T1
Table 1.:
Professional and retired handball players included in this study divided in three groups for evaluation

Clinical Evaluation

A standardized clinical evaluation of each former handball player was performed by two examiners (MOS and SD). The methodology was identical to that used in the initial study [12], namely a structured interview including patient history, pain in general using a VAS (0 = worst imaginable pain to 15 = no pain), loss of function, and intensity and duration of training. Furthermore every shoulder was tested for active and passive ROM, for instability using the anterior and posterior apprehension and hyperabduction test, for laxity using the sulcus sign, anterior and posterior drawer test, for rotator cuff lesions using the Jobe test, external rotation strength, lift-off test, and lag signs, for subacromial impingement using the Neer and modified Hawkins test, for posterosuperior glenoid impingement using the Walch test, and for biceps abnormalities using O’Brien’s test. The absolute and relative Constant and Murley score [6] and the subjective shoulder value [9] of both shoulders also were obtained.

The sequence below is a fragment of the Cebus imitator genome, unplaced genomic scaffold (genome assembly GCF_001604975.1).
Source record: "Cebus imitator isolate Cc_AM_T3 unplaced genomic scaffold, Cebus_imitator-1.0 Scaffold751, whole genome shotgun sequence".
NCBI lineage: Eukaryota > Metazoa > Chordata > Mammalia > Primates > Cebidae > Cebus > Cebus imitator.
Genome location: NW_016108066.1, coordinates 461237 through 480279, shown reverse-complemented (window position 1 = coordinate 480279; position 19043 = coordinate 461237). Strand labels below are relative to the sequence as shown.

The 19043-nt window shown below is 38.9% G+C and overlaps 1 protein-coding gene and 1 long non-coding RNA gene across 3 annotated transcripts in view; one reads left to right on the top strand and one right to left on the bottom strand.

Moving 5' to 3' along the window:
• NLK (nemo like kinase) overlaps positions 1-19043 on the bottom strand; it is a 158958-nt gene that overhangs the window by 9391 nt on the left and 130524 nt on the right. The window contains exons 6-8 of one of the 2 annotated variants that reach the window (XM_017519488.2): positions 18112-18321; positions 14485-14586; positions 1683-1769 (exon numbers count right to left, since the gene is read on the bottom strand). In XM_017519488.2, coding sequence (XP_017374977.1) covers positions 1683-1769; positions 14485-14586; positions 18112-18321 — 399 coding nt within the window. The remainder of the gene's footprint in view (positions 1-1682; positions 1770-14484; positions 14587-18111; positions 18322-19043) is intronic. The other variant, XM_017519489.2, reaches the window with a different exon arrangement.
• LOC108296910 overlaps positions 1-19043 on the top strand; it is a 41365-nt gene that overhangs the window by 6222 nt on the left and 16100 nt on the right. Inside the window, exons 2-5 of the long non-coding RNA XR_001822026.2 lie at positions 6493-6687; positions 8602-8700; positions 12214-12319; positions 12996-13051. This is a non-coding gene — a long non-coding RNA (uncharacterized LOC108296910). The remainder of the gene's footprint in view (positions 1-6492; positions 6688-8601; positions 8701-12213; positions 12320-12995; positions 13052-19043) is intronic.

A change of 10 points for the absolute Constant score [14] and 3 points in the 0 to 15 VAS pain score [18] were considered the minimum clinically important difference (MCID).

Pain at initial followup and 6 years after retirement was correlated with radiologic and clinical findings. This information is important because it might help to better understand which MRI-observed findings and clinical signs cause pain and therefore may influence the choice of treatment.

Radiologic Evaluation

Identical to the initial study, a bilateral shoulder MRI scan without intraarticular contrast of the throwing and nonthrowing shoulders of each former player was performed. The MRI methodology was identical to that used in the initial study [12]. Every MRI scan was assessed by an experienced and blinded musculoskeletal radiologist (CWP). MRI findings were reported as radiographic diagnoses, independent of the potential that these findings could be considered normal variations in people in this age group.